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The Accident Part 2

Rating:; Genre=Fiction; Pages=4; Characters=8,765;
Chapter 2: Doctor Peters

Dr. David Peters was on his way to work as an Orthopedic Surgeon at Jackson Orthopedics. He also did some surgery for the hospital next door since they were frequently short on emergency situation doctors. His schedule for the day was clear so he had taken an extended lunch with his beautiful wife Molly. He was headed back to the office to finish up some paperwork until the clinic closed at five. Classical music echoed off the nearby buildings as his silver Porsche sped along the boulevard.

The distant sound of an ambulance siren brought his attention back to the road, up ahead he could see that the traffic was backed up in all directions at an intersection. He slowed down and tried to see what was going on, hoping that it was just a spilled load of lumber or something. From what he could see, there was a car laying on it's side against a thick oak tree, the door was smashed in like it had been hit by a truck but there was no sign of another car. There were no emergency vehicles on the scene yet, so it must have just happened, he reasoned. Weaving his Porsche through the haphazard traffic at the intersection he pulled up near the crumpled Miata.

"Listen up everyone, I'm a doctor, please move back. You, in the red, go call am ambulance right now." Dave said to the small crowd of people who had stopped, intending to help but frozen in fear and indecision. He looked at the car and shook his head, thinking 'another damn drunk.' to himself. The once-flawless car had been smashed on the driver's side, then it must have rolled through the intersection to come to rest against the tree, driveline skyward. He stooped down into the shade to look under the car and to try to help anyone who might have survived.

The first thing he noticed was a strong odor of motor oil mixed with a stomach turning smell of spilled blood. There was a teenage girl swaying slightly above the ground, held up by the seatbelt still wrapped around her waist. Blood dripped freely from a long gash in her forehead and puddled in the flower bed under the car. He could see where the windshield had spiderwebbed from the girl's impact with the glass. The driver, another girl probably about the same age, had been crushed against the center divider of the car when the drivers door had buckled and looked to have severe crush injuries to her legs and arms. He opened his black medical bag and took out some sterile gloves, gauze, and tape and very gently tried to staunch the blood oozing out of the cut in the passenger's forehead without moving her neck which could easily be broken. Then, with the wail of approaching sirens stopping, he decided that there was nothing more he could do that would not worsen the situation. The paramedics rushed over to the car and began their work. Dr. Peters gave the police officer on the scene his card and said that he needed to get back to the hospital to prepare to recieve these patients. The officer thanked him and said they would be in touch. John walked back to his car and continued his drive to work, without the music this time, his mood was somber.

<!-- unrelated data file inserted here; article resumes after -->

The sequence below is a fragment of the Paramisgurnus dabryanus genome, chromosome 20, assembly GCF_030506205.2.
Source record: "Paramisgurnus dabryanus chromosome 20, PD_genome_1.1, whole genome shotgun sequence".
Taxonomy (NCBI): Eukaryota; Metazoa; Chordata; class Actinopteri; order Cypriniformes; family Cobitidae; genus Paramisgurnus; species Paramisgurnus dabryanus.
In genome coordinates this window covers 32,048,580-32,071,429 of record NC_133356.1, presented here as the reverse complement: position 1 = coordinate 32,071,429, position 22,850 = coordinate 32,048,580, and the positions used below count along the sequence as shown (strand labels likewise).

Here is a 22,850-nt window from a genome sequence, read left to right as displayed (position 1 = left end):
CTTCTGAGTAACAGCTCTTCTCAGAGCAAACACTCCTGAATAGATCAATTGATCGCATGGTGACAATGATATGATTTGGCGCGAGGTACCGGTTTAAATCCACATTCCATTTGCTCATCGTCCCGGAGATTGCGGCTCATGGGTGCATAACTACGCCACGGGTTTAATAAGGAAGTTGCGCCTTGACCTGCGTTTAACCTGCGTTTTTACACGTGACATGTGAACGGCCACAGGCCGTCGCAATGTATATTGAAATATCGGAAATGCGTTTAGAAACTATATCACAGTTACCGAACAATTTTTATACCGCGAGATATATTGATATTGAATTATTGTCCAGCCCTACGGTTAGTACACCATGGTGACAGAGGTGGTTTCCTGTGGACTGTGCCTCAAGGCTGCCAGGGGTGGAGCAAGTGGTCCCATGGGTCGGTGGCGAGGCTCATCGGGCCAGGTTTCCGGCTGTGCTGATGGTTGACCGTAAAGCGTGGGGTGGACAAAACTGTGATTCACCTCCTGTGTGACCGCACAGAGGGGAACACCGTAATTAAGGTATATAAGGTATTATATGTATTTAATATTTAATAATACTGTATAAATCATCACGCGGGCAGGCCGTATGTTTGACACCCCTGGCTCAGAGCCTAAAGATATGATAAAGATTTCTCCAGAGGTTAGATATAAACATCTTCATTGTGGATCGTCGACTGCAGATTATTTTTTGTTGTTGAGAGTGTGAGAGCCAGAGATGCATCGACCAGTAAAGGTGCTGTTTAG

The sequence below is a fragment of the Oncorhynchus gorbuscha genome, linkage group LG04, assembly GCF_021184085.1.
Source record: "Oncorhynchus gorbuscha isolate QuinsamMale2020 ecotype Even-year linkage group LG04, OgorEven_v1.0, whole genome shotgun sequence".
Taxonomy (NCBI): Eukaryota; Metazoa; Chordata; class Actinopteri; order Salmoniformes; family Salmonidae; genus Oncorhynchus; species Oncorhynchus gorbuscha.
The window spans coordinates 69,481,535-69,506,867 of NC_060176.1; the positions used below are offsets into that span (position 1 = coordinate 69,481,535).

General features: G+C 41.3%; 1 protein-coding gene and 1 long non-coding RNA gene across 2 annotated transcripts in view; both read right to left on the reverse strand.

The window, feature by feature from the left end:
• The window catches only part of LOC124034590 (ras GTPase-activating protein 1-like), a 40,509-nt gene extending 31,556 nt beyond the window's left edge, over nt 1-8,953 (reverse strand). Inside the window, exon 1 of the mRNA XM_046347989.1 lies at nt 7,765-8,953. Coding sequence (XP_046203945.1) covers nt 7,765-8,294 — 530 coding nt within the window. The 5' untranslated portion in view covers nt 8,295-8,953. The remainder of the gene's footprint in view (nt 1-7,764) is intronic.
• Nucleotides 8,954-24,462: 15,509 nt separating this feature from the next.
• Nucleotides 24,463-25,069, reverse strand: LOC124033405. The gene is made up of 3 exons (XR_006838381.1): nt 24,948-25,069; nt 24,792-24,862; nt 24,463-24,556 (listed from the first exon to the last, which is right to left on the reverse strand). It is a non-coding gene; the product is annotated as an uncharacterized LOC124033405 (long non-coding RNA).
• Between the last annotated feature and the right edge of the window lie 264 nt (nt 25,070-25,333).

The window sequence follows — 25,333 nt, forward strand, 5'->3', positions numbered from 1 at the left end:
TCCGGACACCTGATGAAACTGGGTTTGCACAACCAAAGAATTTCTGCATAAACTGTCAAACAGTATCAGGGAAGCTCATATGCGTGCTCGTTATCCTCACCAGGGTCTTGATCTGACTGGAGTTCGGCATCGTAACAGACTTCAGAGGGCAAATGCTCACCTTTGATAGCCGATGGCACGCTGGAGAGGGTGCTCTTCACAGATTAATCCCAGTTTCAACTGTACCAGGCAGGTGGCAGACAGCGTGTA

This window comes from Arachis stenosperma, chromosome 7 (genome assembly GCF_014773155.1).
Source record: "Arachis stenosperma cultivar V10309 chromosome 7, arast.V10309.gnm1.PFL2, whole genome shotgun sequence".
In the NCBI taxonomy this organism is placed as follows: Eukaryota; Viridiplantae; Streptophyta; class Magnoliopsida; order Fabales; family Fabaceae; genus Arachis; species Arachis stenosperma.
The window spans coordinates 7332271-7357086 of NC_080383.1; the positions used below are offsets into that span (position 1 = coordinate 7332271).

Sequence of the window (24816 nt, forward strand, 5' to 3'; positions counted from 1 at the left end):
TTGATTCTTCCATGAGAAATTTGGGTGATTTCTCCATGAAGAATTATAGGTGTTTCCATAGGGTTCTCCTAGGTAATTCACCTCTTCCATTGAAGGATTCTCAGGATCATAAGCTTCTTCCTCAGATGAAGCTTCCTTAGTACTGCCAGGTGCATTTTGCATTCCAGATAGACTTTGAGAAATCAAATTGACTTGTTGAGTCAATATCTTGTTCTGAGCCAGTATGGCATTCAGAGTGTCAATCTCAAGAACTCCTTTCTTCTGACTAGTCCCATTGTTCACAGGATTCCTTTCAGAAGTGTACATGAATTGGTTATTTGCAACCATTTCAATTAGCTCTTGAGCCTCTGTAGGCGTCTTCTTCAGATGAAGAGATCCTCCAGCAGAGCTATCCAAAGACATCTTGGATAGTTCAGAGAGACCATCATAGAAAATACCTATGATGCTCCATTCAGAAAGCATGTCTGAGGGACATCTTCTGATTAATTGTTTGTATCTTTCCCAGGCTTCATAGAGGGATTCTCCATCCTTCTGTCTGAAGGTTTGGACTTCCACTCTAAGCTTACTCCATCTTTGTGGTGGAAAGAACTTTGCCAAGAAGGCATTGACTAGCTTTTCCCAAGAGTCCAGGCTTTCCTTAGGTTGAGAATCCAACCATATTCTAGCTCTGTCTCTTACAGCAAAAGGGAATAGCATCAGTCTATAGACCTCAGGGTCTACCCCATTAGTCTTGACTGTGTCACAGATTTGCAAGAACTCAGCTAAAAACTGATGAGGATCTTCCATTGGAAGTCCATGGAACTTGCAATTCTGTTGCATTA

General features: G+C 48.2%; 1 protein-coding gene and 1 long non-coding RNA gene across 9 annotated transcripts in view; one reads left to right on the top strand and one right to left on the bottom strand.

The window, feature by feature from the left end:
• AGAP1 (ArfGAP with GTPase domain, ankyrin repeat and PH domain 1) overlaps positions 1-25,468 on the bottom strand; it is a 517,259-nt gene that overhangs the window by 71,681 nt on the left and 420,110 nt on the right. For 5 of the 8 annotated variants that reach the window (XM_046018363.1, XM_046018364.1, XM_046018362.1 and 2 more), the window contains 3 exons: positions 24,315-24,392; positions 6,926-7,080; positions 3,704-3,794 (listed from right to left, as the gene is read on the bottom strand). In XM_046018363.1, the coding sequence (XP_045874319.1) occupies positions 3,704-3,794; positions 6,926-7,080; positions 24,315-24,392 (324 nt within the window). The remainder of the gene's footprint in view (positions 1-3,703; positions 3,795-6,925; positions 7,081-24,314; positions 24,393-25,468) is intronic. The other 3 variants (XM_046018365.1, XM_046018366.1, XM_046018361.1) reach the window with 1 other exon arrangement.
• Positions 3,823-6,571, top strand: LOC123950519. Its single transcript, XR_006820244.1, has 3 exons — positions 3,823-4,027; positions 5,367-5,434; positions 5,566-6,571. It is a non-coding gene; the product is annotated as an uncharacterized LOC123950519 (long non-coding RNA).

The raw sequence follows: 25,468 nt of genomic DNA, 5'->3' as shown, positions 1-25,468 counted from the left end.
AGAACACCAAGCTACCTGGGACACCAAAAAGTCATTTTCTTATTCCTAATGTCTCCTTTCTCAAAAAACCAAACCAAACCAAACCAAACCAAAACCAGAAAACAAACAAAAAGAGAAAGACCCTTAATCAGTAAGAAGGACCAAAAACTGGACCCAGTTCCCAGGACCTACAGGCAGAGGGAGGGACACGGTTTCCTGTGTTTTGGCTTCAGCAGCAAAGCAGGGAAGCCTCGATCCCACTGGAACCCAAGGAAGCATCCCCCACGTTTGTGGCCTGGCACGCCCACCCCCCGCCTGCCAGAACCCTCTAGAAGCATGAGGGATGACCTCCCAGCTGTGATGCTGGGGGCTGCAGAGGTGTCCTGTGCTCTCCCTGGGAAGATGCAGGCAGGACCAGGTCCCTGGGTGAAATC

Dr. Peters arrived at the hospital, a few minutes ahead of the first ambulance with the passenger of the car accident he had just left. He decided to check in on his friend Dr. Arthur ClearWater, the on-call doctor that afternoon, to see if he needed any help. The ER receptionist told him that Dr. ClearWater was in the OR repairing the spinal injury of a teenage car accident victim.

"There's another case coming in that we could use your expertise on, though." said the nurse.

Since he didn't have any pressing business, Dr. Peters said he would do whatever he could to help a patient.

"Patient is approximately an eighteen year old female, 5'10, 110 pounds. EMT's predict severe fracture-dislocation of humerus and femur. Patient is unconscious but there is no obvious spinal trauma. If you want to take the case, the ambulance just arrived, otherwise we'll have to wait for another on-call to get here."